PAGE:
April 18, 2014
Secret, Outside Money Will Dominate NH Senate Contest Unless Candidates Adopt 2012 ‘People’s Pledge’
WASHINGTON, D.C. – Democracy advocates today renewed their call for candidates in New Hampshire’s contest for the U.S. Senate to block outside money from the race by taking the “People’s Pledge.”
As outside “dark money” groups pump cash into the race, former U.S. Sen. Scott Brown (R-Mass.) is spurning the “People’s Pledge” on outside campaign spending that he championed in 2012.
“Sen. Brown repeatedly took credit, and deservedly so, when the Massachusetts People’s Pledge reduced the impact of out-of-state groups, funded by anonymous donations,” said Common Cause President Miles Rapoport. “Brown’s race against Elizabeth Warren in 2012 was a model for what can happen when candidates negotiate in good faith. We’re perplexed by his apparent refusal now to even discuss a similar pledge in his contest this year with incumbent Sen. Jeanne Shaheen.”
“In the 2012 New Hampshire gubernatorial race, unaccountable outside groups outspent candidates four-to-one. This is no way to run a democracy,” said Public Citizen President Robert Weissman. “The people of New Hampshire deserve better in this year’s Senate race. They need Scott Brown to join Sen. Shaheen in pledging to reject outside spending.”
The People’s Pledge is an agreement in which candidates promise to make charitable contributions from their campaign treasuries to offset spending on their behalf by “independent” super PACs and nonprofit organizations. In Massachusetts, the agreement between Brown and Warren helped limit spending by outside groups to only 9 percent of the overall campaign total. That’s a fraction of what those groups put into contested races elsewhere.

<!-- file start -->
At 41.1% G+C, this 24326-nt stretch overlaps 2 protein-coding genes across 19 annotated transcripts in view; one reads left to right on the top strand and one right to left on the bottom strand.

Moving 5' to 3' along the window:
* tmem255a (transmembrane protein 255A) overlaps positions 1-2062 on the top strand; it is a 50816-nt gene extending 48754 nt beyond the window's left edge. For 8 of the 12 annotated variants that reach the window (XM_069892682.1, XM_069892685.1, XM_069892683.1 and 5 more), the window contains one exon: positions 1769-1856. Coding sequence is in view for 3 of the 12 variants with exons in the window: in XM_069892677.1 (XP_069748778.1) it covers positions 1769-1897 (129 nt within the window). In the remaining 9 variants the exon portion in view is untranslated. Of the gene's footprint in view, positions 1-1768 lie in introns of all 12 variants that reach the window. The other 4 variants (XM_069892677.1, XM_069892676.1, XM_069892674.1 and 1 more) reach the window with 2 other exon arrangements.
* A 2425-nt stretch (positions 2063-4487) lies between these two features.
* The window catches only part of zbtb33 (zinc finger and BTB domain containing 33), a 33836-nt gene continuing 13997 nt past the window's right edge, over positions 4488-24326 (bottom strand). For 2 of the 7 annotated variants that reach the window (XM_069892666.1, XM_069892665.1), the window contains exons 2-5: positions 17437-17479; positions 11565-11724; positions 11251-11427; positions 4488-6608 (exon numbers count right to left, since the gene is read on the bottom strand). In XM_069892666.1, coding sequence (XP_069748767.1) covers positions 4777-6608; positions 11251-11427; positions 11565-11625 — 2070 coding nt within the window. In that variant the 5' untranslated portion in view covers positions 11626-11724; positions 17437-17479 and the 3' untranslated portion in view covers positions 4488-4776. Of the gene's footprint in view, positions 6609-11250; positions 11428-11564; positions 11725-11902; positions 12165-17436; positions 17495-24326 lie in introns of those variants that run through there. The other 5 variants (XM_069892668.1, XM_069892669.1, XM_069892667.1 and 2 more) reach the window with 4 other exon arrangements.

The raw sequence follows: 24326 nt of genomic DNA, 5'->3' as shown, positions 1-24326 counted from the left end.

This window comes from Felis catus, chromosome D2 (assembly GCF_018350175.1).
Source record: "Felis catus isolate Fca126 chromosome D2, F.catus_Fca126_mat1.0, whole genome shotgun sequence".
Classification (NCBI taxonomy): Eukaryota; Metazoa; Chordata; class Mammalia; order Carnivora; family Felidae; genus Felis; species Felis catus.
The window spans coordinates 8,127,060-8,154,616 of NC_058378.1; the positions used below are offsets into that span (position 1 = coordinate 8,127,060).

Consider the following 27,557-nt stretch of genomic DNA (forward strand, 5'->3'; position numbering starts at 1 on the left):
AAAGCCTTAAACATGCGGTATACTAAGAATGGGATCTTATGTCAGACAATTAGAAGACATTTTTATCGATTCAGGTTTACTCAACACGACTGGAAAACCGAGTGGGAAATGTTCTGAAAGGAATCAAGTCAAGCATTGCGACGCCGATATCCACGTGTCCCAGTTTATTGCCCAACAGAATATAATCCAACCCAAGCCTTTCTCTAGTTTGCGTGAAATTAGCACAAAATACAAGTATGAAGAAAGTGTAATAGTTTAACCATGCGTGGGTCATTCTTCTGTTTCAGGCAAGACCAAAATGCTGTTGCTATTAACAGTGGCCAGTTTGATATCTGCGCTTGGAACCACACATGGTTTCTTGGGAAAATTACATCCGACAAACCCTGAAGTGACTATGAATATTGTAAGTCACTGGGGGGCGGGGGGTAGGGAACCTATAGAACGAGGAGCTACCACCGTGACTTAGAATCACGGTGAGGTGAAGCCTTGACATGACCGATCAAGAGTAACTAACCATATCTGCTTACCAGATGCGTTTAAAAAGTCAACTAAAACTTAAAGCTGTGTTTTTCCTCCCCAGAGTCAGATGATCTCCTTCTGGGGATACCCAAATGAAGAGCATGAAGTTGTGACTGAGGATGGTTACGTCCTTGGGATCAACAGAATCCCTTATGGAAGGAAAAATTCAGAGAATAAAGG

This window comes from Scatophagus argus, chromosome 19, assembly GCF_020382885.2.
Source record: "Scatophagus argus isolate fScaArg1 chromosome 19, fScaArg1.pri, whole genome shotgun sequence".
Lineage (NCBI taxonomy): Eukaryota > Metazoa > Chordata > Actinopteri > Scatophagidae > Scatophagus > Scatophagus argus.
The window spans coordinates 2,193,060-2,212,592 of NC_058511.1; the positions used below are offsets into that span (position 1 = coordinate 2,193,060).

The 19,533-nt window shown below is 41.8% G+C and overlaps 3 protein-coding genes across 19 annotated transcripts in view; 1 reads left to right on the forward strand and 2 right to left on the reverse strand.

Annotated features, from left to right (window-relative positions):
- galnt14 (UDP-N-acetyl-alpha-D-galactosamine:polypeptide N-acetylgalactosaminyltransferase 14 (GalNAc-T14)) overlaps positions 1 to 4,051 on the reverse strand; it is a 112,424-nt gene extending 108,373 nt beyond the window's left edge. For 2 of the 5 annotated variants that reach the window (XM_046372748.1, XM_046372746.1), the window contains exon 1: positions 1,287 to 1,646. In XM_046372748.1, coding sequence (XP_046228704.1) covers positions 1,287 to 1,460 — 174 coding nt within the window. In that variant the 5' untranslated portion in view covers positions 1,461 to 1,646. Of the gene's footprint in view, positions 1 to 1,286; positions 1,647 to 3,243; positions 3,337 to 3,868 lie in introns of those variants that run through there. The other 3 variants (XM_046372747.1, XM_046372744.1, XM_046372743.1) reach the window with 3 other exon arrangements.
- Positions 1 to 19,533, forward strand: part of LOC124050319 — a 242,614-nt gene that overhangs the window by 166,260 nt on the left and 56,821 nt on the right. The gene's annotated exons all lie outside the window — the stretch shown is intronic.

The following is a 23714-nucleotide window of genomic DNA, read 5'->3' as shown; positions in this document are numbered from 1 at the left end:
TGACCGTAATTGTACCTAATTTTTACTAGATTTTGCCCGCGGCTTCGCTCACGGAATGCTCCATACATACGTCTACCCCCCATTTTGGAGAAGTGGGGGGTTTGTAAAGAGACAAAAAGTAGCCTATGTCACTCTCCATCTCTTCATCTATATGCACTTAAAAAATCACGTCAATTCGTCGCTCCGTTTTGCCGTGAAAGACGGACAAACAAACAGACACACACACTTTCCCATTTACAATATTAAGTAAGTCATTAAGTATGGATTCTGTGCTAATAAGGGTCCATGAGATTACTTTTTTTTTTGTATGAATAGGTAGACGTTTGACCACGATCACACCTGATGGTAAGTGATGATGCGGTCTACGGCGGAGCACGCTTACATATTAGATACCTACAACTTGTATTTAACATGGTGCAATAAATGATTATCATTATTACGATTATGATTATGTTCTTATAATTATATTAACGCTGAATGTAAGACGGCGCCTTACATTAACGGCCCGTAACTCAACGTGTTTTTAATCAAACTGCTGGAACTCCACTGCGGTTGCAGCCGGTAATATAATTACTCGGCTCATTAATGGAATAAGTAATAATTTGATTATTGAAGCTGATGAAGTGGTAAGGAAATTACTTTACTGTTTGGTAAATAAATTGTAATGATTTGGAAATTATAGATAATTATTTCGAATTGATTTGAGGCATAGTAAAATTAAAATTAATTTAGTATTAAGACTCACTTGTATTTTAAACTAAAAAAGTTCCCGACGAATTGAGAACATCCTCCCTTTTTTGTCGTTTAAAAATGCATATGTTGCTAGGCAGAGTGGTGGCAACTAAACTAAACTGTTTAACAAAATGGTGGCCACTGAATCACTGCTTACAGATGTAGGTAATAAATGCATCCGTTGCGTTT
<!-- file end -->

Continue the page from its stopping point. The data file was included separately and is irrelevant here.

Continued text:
“We joined last month with our colleagues at Public Citizen in urging Sens. Brown and Shaheen to negotiate in good faith on a New Hampshire version of the pledge,” Rapoport said. “Sen. Shaheen has endorsed the People’s Pledge and indicated her willingness to discuss a similar arrangement in New Hampshire, but Sen. Brown appears uninterested.”
As recently as February however, in a speech at Cornell University, Brown hailed the success of the pledge in Massachusetts. “I came up with the idea actually in the last election,” he told students. “We didn’t need another 30 to 40 million dollars coming in to distort our records and positions on things, so what we came up with was the People’s Pledge.”
Common Cause and Public Citizen also called on Shaheen to withdraw a radio advertisement attacking Brown on the issue. “We were disappointed that Sen. Shaheen chose to keep airing the ad. Withdrawing it would have been a good faith gesture on her part to open negotiations,” Rapoport said.
Common Cause and Public Citizen urge other prospective New Hampshire Senate candidates, as well as congressional candidates across the country, to join in the pledge.
Outside organizations already have put nearly $85,000 into the U.S. Senate contest in New Hampshire, according to the Center for Responsive Politics, a nonpartisan organization that tracks campaign spending reports.